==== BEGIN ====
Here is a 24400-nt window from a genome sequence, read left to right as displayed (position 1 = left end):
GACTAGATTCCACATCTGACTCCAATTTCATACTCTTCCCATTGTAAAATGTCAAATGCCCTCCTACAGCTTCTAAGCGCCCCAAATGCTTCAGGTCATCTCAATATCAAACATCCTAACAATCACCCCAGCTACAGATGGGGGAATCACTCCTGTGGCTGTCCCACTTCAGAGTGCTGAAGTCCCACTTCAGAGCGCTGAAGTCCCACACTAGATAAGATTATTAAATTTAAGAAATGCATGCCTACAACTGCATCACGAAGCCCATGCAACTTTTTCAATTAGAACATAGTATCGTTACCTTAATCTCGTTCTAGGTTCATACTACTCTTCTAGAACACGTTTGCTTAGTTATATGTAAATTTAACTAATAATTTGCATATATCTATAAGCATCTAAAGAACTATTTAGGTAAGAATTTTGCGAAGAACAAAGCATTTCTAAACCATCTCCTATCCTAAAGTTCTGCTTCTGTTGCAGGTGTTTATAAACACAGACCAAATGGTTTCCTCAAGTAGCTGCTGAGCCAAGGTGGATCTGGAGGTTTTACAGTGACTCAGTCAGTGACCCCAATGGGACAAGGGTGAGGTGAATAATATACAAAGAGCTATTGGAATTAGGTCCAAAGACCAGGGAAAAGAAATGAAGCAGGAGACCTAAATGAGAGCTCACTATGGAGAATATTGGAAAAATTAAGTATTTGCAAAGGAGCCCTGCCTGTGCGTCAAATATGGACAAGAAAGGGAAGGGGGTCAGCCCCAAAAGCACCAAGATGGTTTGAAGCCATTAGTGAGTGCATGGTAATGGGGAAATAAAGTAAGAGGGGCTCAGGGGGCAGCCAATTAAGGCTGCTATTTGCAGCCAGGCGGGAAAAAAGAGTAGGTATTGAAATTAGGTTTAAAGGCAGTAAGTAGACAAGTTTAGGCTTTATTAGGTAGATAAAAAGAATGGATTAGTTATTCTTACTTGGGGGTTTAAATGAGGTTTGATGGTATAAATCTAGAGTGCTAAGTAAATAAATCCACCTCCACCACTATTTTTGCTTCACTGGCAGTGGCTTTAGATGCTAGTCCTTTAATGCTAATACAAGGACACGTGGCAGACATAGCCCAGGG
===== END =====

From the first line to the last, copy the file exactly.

Here is a 24400-nt window from a genome sequence, read left to right as displayed (position 1 = left end):
GACTAGATTCCACATCTGACTCCAATTTCATACTCTTCCCATTGTAAAATGTCAAATGCCCTCCTACAGCTTCTAAGCGCCCCAAATGCTTCAGGTCATCTCAATATCAAACATCCTAACAATCACCCCAGCTACAGATGGGGGAATCACTCCTGTGGCTGTCCCACTTCAGAGTGCTGAAGTCCCACTTCAGAGCGCTGAAGTCCCACACTAGATAAGATTATTAAATTTAAGAAATGCATGCCTACAACTGCATCACGAAGCCCATGCAACTTTTTCAATTAGAACATAGTATCGTTACCTTAATCTCGTTCTAGGTTCATACTACTCTTCTAGAACACGTTTGCTTAGTTATATGTAAATTTAACTAATAATTTGCATATATCTATAAGCATCTAAAGAACTATTTAGGTAAGAATTTTGCGAAGAACAAAGCATTTCTAAACCATCTCCTATCCTAAAGTTCTGCTTCTGTTGCAGGTGTTTATAAACACAGACCAAATGGTTTCCTCAAGTAGCTGCTGAGCCAAGGTGGATCTGGAGGTTTTACAGTGACTCAGTCAGTGACCCCAATGGGACAAGGGTGAGGTGAATAATATACAAAGAGCTATTGGAATTAGGTCCAAAGACCAGGGAAAAGAAATGAAGCAGGAGACCTAAATGAGAGCTCACTATGGAGAATATTGGAAAAATTAAGTATTTGCAAAGGAGCCCTGCCTGTGCGTCAAATATGGACAAGAAAGGGAAGGGGGTCAGCCCCAAAAGCACCAAGATGGTTTGAAGCCATTAGTGAGTGCATGGTAATGGGGAAATAAAGTAAGAGGGGCTCAGGGGGCAGCCAATTAAGGCTGCTATTTGCAGCCAGGCGGGAAAAAAGAGTAGGTATTGAAATTAGGTTTAAAGGCAGTAAGTAGACAAGTTTAGGCTTTATTAGGTAGATAAAAAGAATGGATTAGTTATTCTTACTTGGGGGTTTAAATGAGGTTTGATGGTATAAATCTAGAGTGCTAAGTAAATAAATCCACCTCCACCACTATTTTTGCTTCACTGGCAGTGGCTTTAGATGCTAGTCCTTTAATGCTAATACAAGGACACGTGGCAGACATAGCCCAGGG